Opera Music Broadcast, a treat for music lovers & resource for opera companies

Opera Music Broadcast.com

Editor’s note: Congratulations to Kelly Rinne and everyone at Opera Music Broadcast for for being recognized as one of the five best opera websites at High50Culture.com. In honor of their accomplishment, here’s a Golden Operatoonity post on the station everyone needs to enjoy–regularly.

Have you tuned into Opera Music Broadcast yet? If you haven’t, you don’t know what you are missing.

Opera Music Broadcast offers all opera, art song, and vocal music via an online format, 24 hours a day, seven days a week. Plus they have news, reviews, live webcasts, audio. They stream opera online and offer Internet radio online. You name it. Opera Music Broadcast has it goin’ on.

At this time last week, I was listening live from my computer and headset.  The music was so beautiful–MISSA O REX GLORIAE (for four voices)- I. Kyrie – Westminster Cathedral Choir, James O’Donnell– I had to stop what I was doing and let it wash over me before I could continue my work.

As I write this I am listening to Ruggero Raimondi, Kiri Te Kanawa, etc.; Lorin Maazel: Paris Opera Orchestra & Chorus singing Don Giovanni highlights. Does it get any better than that?

Their tagline is “Music does not have to be understood. It has to be listened to.” — Hermann Scherchen

Kelly Rinne, music director, has kindly agreed to a little Q&A to help Operatoonity readers learn more about what they do. Hello, Kelly. Welcome to Operatoonity.com!

It appears you’ve been broadcasting since 2009. How much time did it require to develop your station prior to that?

Well, our “parent” station is Classical Music Broadcast.com, which debuted in Nov. of 2005 only playing for about 3 hours/day as we tweaked the technology and loaded a LOT of music in. Once that station was solidly up and running 24/7 in 2006, then it became MUCH easier to develop the opera station. One big thing I discovered early on is that the opera listeners are much more passionate and much more actively involved in the music. If they like something, they let me know, and if they don’t like something, I never hear the end of it….(grins).

Even though I say I’m the Music Director, I do take some direction from the listeners. Mostly suggestions – the big thing that helped  was to do a poll before we even launched. There had been another all-vocal Internet station called Viva La Voce, which was entirely subscription based.  I went on forums and newsgroups (this was before Twitter and Facebook were household names) and I asked people. They were bemoaning the loss of VLV, so I decided that a non-subscription based model was the way to go. Offer it to everyone.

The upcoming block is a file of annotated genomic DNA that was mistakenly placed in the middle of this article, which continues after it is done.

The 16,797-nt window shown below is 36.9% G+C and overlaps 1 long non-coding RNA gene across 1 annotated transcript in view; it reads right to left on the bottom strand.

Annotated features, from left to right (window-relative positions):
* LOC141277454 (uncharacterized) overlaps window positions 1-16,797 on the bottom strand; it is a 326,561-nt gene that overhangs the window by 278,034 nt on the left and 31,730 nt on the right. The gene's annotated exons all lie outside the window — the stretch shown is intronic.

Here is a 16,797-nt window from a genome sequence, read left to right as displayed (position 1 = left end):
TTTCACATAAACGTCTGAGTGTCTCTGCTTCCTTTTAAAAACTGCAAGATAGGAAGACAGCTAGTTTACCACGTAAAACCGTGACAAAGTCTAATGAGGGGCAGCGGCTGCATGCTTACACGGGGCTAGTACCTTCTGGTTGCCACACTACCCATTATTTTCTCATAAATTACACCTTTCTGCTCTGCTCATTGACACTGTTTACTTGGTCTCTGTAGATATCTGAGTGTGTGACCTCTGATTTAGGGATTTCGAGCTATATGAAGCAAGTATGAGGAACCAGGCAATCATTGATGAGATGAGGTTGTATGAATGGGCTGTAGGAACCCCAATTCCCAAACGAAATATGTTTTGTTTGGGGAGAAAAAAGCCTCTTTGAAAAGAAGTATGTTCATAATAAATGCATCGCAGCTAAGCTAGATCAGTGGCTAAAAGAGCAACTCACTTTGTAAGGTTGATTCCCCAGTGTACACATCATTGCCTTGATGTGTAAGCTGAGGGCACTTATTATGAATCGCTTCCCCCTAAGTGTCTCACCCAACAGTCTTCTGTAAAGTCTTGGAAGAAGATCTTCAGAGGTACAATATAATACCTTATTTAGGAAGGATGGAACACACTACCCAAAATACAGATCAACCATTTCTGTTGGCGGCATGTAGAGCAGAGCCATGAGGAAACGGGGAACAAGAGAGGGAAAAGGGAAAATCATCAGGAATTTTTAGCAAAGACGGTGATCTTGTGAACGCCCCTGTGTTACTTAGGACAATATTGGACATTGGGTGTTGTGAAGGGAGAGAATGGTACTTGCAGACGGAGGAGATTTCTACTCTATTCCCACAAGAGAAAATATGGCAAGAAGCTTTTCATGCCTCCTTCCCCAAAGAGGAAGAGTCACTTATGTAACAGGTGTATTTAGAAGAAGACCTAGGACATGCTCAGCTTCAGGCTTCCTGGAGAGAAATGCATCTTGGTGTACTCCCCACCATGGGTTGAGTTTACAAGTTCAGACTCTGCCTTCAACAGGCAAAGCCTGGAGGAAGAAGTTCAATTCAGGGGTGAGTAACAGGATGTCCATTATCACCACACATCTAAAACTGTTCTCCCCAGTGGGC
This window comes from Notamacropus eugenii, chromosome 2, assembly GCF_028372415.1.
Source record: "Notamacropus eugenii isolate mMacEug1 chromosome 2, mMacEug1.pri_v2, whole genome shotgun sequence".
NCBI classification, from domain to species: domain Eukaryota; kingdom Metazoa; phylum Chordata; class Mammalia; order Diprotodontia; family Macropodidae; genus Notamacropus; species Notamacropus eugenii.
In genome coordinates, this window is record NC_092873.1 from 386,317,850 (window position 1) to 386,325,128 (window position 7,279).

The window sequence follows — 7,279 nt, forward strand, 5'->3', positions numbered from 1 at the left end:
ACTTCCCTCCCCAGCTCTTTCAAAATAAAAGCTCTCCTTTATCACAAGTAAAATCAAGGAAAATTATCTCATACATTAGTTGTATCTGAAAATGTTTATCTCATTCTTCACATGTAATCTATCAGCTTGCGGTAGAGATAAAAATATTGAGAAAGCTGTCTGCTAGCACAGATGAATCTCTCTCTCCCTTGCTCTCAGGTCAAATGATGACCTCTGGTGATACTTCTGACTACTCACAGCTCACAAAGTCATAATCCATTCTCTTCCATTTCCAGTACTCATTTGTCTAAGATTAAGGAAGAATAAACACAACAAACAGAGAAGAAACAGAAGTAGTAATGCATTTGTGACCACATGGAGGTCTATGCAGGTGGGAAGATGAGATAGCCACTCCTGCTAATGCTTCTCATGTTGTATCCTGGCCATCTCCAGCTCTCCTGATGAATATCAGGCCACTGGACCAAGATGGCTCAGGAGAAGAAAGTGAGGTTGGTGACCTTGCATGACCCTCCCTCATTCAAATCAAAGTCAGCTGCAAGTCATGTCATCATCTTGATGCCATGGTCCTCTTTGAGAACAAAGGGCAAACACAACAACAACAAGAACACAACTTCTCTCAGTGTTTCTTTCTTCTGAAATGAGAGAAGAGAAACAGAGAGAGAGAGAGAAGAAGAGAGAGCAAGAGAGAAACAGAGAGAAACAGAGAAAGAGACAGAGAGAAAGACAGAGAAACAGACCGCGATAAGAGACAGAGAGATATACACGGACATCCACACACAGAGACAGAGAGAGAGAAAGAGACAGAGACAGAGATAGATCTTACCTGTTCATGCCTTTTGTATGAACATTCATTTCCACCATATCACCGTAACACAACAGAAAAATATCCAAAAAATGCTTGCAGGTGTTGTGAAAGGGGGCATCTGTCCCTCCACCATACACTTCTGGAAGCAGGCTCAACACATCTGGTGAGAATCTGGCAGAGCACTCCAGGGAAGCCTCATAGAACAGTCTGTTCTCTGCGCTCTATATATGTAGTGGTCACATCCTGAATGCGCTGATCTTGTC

Kelly Rinne, music director

So the original poll asked people what types of vocal music did they like? opera, concert song, choral, modern, lieder (fill in the blank). And we developed the original mission statement based on that, plus a dash of my personality.

Even though I’m a lot younger than many of my listeners, I really like historical recordings. I also like modern compositions, which drives everyone nuts. Until I get that one email that says – “Tabula Rasa – holy crap, I’m in love. I…* forgets what she was typing, reverting back to slack-jawed music trance*” and yes, I’m quoting directly.

So the station took about 2 years to develop before we went online.

What’s the best source of referrals and are most people finding you on Twitter?
Google keyword search, hands down. Some Twitter and Facebook, some direct referrals “Hey, I saw your post on XYZ and I’ve been listening”.  Mostly its folks typing in “opera streaming.”

What I notice compared to the CMB listeners is that they listen at very specific times of day. The folks listening to instrumental tend to put it on as “background” and leave it on all day.

Opera fans tend to listen in 2-3 hour blocks, and often send tweets asking for this or that request. I get a LOT of retweets of the playlist — folks who are listening who spread the word to their friends online. Twitter is tough because “opera” as a hashtag has to compete with the browser. (sigh)

One of the Twitterati that I love the most is david_m_wagner — he is a Rutgers law professor who is amazingly erudite about opera, and has a snarky sense of humor. I plan to start running his retweets on the site and in the stream because his commentary is priceless. Funny and educational all at the same time.

How many users do you have, would you like to have?

Not enough, and as many as the server can handle. The majority of listeners are from:

  • United States
  • United Kingdom
  • Canada
  • Germany